Wondered if any one can give an idea of how many hours, by flat rate manual , are allowed for removal and replacement of complete engine assy?

  • Book time or time by skilled mech on a bonus scheme or time by a novice reading each step in the manual?
    – Solar Mike
    Sep 7, 2017 at 20:02
  • @SolarMike - Book time, as in, what does a reputable shop who charges by the book? Not how long does it take to do ... this is the whole purpose behind book hours, is it not? To have a general idea of how long the industry says it will take and can therefore charge the customer? I'm sure you have access to this type of information ... or am I making a bad assumption? Sep 7, 2017 at 20:19
  • Book time is that specified by the manufacturer as the benchmark time for qualified and model-trained mechanics / technicians with access to all the manufacturer supplied special tools and equipment. Amazingly I don't have that manual as supplied by Ford ... Do you?
    – Solar Mike
    Sep 7, 2017 at 21:24
  • @Pᴀᴜʟsᴛᴇʀ2 after a google search - the most common indication was $1000 for the work but no mention of time...
    – Solar Mike
    Sep 7, 2017 at 21:27
  • 2
    Can you be more specific? R&R times vary from 12-22 hours (22 doesn't include manifolds etc...) depending on how disassembled the engine is and whether it's RWD or 4WD. A Safe estimate would probably be in the 28-30 hour area including tune parts fluids etc... Removal Installation and Overhauling shows as 36 hours.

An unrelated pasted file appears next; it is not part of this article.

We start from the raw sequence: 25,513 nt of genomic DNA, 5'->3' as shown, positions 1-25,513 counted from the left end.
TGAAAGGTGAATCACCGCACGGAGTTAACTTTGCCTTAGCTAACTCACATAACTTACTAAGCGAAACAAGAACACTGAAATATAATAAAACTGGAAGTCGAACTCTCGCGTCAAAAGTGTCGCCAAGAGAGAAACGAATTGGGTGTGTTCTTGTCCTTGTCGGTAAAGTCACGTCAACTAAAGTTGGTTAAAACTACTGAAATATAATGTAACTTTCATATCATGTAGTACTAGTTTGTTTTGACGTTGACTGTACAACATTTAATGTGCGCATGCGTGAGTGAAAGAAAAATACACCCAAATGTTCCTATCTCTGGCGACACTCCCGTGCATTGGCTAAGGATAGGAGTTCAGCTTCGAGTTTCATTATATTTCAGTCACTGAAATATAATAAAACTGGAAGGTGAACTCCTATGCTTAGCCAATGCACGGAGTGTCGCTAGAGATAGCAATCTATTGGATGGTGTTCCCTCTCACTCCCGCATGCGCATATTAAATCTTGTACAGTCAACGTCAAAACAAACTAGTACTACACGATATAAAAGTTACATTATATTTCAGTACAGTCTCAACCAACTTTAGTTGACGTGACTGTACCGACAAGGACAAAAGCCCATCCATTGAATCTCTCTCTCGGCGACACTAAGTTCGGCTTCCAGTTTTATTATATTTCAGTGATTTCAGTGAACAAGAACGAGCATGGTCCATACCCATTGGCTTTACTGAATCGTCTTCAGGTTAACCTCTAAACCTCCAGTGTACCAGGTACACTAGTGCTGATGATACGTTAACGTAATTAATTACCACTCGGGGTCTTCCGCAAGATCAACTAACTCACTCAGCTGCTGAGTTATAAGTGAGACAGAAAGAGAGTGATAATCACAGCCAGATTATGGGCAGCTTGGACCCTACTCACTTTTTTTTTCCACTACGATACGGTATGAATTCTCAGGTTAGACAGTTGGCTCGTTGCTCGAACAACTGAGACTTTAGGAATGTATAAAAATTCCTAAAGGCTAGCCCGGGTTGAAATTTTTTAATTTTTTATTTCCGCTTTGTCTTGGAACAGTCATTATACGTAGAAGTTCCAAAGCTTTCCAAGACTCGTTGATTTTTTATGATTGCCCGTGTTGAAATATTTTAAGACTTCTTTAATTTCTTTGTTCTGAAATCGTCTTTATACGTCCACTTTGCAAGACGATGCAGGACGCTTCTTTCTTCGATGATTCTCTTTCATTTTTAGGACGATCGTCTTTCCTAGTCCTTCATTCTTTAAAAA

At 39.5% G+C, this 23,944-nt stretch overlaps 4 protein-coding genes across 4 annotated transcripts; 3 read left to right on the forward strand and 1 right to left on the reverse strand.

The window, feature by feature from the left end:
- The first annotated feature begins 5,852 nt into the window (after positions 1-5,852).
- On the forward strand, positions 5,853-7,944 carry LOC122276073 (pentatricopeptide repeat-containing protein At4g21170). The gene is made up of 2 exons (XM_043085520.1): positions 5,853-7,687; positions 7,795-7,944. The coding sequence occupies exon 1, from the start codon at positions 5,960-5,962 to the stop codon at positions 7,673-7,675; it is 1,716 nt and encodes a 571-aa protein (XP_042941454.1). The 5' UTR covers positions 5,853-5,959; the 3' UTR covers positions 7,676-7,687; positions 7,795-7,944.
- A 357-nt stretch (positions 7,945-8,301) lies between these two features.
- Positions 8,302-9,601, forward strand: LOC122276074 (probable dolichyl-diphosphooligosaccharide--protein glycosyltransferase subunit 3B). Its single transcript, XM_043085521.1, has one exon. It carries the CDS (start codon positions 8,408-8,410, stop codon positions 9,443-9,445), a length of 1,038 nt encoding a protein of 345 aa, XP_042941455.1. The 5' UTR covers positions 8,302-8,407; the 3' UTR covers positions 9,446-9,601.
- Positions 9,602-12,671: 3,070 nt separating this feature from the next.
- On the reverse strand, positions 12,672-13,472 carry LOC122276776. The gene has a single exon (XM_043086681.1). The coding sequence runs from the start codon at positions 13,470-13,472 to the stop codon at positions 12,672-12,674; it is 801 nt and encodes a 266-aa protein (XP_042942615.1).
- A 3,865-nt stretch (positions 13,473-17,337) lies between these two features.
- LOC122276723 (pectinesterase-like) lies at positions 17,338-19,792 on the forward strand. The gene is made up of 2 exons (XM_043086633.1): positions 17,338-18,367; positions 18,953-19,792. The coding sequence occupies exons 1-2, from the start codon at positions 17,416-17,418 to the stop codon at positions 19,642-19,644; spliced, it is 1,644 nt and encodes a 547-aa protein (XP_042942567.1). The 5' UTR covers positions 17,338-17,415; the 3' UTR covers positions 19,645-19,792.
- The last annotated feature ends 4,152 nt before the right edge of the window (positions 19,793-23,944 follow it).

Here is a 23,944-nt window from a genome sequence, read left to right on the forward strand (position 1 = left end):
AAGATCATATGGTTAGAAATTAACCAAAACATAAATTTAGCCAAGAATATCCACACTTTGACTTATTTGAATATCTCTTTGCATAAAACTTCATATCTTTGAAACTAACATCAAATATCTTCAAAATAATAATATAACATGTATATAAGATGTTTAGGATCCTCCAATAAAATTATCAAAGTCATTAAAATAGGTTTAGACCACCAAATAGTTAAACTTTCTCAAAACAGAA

– Ben
    Sep 7, 2017 at 22:22

2 Answers 2


Book time is 14.8 hours. This includes transferring all fuel and electrical units. It does not include transferring of optional equipment. Source is Repair-Source


I pulled a 5.4 out of a 2007 F150 2WD and put a new remanned in the truck in under 10 hours. So saying anywhere close to 30 hours is out of this world rediculous. I didn't have a vehicle lift or any of that.

  • Welcome to Motor Vehicle Maintenance & Repair! Remember, flat rate (or book rate) is the hours the repair manual states it should take to get the job done. This has nothing to do with how fast the mechanic can actually do the work. A good mechanic can do it faster, while a more meticulous one might do it slower. Book hours were put in place a long time ago so the customer wouldn't get screwed. It levels the playing field between the shop and the customer. Feb 18, 2019 at 22:03

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